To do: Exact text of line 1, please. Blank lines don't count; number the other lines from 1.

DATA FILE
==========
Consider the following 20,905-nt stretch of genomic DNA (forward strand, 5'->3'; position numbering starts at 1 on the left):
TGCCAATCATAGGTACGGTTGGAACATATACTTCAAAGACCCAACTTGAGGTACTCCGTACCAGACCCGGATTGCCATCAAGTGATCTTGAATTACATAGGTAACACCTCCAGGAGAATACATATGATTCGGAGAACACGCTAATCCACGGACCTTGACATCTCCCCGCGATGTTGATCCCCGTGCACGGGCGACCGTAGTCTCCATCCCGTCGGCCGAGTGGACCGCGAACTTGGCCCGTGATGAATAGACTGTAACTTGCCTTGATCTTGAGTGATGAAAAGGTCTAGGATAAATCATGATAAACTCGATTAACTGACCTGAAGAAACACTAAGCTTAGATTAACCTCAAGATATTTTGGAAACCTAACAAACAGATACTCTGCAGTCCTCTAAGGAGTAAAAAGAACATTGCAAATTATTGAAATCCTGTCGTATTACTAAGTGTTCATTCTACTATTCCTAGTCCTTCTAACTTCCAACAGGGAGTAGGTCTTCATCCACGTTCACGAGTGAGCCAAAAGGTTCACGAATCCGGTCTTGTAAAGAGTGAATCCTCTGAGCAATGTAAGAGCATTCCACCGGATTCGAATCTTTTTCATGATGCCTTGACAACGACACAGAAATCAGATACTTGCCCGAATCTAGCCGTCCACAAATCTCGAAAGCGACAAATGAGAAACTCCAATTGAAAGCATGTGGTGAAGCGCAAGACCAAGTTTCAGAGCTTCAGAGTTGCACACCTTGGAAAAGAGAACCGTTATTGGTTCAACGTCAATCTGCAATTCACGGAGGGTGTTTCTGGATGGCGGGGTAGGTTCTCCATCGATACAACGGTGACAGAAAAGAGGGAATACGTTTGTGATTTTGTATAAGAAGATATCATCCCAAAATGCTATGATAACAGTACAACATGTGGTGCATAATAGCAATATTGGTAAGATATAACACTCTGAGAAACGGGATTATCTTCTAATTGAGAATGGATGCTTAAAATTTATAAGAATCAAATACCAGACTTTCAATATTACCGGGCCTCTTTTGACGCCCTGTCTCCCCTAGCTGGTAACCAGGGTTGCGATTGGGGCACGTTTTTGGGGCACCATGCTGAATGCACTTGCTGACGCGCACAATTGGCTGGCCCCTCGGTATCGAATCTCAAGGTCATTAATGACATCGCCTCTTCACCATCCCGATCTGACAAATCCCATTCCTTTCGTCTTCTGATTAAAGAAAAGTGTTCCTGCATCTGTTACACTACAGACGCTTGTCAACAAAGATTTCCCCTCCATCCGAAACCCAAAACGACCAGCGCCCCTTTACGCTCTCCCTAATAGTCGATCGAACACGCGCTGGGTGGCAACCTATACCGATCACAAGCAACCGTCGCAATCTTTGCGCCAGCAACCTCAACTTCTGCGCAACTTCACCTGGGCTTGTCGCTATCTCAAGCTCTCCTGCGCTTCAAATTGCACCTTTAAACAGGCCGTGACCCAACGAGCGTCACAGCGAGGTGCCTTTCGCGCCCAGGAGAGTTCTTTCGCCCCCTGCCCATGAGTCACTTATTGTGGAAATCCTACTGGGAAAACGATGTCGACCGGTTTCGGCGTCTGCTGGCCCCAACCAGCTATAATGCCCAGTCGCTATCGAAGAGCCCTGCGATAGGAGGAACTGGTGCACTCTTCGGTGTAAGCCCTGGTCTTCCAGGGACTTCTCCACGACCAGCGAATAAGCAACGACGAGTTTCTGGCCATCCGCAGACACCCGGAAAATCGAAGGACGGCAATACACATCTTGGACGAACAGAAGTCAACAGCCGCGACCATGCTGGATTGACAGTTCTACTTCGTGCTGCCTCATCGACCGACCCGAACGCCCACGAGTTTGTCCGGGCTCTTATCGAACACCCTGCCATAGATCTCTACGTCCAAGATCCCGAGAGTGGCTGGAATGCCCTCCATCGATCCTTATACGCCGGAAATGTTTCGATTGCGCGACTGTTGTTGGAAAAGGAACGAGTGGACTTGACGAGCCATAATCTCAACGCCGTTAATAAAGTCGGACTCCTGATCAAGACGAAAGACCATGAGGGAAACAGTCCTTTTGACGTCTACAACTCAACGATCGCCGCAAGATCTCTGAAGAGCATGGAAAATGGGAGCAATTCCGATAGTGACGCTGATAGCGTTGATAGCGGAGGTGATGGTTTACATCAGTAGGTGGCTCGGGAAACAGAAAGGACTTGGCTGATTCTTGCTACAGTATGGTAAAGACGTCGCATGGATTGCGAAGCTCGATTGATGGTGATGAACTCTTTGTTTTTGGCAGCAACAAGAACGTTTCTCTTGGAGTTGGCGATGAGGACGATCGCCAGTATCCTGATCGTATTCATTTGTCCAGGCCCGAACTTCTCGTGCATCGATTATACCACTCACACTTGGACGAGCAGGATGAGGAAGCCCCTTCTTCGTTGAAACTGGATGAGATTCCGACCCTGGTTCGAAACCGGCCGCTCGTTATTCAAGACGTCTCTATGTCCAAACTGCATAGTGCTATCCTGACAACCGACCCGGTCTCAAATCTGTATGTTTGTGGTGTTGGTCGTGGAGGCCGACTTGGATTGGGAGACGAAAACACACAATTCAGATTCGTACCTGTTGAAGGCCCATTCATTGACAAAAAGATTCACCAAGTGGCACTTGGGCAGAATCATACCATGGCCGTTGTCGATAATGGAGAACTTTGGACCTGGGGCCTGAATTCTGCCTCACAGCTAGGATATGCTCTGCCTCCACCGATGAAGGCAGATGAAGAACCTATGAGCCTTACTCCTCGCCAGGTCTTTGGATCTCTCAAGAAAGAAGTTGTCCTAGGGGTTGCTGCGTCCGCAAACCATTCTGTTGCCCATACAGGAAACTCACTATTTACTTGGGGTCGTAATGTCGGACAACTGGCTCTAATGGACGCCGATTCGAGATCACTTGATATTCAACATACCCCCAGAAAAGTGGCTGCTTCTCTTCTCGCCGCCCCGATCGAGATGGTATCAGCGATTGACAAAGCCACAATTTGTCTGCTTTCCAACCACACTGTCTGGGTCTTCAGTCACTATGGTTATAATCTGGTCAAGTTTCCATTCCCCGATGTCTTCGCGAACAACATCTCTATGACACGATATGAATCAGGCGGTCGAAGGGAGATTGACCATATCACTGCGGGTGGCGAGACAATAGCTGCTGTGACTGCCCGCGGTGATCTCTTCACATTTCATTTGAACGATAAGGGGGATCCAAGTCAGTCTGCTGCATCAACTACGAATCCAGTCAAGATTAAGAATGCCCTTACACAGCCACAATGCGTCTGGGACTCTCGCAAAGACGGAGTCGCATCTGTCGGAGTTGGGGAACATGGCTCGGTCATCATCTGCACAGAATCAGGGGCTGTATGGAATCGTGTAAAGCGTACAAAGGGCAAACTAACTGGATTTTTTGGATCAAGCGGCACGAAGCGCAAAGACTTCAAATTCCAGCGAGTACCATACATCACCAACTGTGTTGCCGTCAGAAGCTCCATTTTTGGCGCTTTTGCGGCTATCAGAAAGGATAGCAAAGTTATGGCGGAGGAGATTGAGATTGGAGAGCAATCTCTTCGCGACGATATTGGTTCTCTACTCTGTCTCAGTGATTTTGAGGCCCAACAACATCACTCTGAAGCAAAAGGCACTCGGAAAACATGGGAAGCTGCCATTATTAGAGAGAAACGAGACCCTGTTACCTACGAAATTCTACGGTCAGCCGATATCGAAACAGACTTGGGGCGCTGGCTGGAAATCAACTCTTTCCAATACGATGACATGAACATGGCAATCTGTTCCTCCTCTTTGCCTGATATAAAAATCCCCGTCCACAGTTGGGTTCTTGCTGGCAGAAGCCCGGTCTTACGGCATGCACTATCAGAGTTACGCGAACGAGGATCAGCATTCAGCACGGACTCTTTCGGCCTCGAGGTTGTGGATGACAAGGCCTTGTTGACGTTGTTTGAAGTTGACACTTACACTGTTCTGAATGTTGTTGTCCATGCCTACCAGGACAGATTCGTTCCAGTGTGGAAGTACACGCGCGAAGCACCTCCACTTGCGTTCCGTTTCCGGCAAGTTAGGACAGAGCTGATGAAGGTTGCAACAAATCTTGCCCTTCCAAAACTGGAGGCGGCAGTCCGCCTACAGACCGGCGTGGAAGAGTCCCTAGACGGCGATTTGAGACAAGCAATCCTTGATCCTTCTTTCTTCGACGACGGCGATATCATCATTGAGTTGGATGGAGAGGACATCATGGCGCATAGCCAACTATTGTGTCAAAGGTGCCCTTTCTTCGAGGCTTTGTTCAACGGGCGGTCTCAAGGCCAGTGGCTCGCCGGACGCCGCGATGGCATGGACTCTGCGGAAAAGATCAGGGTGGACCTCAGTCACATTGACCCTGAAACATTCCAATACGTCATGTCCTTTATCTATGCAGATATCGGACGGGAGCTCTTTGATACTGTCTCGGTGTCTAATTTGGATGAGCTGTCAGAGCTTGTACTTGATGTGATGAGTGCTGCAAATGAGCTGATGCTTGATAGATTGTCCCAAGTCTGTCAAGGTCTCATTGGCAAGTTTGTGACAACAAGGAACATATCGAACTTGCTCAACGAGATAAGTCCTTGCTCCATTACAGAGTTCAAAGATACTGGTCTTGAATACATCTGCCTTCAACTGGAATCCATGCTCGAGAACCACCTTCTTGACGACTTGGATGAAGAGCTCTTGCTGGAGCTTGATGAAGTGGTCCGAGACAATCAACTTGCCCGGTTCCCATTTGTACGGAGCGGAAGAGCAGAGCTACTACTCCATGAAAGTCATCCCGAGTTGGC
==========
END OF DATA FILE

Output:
Consider the following 20,905-nt stretch of genomic DNA (forward strand, 5'->3'; position numbering starts at 1 on the left):